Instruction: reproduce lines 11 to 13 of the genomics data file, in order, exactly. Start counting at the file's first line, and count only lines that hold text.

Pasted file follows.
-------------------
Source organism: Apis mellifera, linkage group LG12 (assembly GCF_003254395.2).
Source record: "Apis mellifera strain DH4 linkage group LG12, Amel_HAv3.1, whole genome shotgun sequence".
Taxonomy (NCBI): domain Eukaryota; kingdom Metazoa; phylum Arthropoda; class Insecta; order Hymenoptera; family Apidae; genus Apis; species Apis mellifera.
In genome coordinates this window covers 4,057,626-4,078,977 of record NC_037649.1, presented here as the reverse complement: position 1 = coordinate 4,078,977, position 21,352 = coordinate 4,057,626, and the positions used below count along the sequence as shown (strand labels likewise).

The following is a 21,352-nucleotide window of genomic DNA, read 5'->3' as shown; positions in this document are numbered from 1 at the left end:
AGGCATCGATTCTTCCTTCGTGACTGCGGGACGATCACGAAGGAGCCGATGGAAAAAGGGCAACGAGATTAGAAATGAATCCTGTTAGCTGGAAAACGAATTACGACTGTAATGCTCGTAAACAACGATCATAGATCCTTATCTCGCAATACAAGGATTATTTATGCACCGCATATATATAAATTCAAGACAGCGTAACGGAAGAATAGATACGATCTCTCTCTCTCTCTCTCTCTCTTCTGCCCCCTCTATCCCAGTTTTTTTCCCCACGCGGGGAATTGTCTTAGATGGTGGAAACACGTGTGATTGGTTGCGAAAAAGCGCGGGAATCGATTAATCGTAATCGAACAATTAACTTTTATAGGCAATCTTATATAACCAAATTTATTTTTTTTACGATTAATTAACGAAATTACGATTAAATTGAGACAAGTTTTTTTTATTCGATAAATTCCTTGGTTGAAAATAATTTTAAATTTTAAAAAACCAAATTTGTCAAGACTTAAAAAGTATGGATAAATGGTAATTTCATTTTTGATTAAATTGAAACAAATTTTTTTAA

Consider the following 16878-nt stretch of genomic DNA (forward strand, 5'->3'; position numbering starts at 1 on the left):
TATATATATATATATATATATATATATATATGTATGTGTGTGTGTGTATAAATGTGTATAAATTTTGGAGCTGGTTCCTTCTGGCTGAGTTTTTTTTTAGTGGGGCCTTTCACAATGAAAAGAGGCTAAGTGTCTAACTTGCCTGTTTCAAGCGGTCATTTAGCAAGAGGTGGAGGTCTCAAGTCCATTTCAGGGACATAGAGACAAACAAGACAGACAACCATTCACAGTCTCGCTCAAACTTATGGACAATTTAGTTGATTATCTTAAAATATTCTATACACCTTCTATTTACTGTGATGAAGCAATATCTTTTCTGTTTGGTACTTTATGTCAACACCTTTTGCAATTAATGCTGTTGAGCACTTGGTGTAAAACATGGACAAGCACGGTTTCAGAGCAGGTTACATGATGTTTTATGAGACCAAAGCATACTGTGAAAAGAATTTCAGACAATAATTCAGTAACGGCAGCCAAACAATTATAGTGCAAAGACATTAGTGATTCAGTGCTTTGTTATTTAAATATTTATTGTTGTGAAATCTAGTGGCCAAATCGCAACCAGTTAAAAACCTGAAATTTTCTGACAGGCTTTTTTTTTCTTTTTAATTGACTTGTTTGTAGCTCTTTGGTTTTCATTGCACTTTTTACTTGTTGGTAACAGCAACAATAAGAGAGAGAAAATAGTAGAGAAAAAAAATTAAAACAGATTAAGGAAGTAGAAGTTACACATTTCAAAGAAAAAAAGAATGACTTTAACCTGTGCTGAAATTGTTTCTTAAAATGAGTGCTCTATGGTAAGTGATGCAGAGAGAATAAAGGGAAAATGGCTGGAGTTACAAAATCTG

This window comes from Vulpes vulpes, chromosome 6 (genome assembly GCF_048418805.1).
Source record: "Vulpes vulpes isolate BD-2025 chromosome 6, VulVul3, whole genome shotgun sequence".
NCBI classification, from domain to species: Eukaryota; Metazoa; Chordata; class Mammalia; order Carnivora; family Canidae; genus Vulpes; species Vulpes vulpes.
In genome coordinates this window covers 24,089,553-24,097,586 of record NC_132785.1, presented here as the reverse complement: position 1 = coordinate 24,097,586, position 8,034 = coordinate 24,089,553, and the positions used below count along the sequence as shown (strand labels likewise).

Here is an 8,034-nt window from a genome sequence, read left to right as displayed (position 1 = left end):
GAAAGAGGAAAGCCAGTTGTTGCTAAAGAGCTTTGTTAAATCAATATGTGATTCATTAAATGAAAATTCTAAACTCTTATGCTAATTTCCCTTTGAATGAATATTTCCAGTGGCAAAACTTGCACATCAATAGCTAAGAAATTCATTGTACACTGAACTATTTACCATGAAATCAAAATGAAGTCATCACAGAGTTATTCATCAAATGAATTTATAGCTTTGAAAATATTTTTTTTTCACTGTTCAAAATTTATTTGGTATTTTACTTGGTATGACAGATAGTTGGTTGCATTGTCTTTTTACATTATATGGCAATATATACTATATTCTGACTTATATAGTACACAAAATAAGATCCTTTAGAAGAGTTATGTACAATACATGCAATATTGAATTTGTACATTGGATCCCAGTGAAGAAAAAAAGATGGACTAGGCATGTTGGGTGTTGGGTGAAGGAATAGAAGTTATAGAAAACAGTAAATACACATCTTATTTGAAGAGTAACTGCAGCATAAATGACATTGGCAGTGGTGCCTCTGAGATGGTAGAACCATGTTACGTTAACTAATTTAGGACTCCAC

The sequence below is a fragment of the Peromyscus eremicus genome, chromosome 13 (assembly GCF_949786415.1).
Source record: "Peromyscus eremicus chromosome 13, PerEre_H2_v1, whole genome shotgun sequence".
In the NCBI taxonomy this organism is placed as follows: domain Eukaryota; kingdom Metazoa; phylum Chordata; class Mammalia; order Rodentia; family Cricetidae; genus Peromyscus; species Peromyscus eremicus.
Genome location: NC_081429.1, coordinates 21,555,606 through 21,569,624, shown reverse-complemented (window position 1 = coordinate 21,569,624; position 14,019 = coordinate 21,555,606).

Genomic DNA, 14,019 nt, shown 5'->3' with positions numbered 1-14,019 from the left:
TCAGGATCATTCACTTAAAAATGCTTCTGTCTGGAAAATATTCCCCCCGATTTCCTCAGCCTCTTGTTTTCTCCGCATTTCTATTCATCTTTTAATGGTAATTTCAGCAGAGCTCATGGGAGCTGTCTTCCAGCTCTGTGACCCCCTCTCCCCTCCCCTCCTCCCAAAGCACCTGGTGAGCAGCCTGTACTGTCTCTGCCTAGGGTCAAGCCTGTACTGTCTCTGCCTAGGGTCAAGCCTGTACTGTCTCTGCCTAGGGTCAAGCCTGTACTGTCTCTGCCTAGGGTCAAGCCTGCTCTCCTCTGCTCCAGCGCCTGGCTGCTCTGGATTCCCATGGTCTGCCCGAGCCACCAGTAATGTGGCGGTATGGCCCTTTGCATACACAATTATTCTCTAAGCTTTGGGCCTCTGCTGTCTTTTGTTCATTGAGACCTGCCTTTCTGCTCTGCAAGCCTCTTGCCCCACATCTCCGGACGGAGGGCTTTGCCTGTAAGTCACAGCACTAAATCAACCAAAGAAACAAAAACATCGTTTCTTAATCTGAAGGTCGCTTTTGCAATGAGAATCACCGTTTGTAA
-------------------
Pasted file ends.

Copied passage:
NCBI classification, from domain to species: Eukaryota; Metazoa; Chordata; class Mammalia; order Carnivora; family Canidae; genus Vulpes; species Vulpes vulpes.
In genome coordinates this window covers 24,089,553-24,097,586 of record NC_132785.1, presented here as the reverse complement: position 1 = coordinate 24,097,586, position 8,034 = coordinate 24,089,553, and the positions used below count along the sequence as shown (strand labels likewise).

Here is an 8,034-nt window from a genome sequence, read left to right as displayed (position 1 = left end):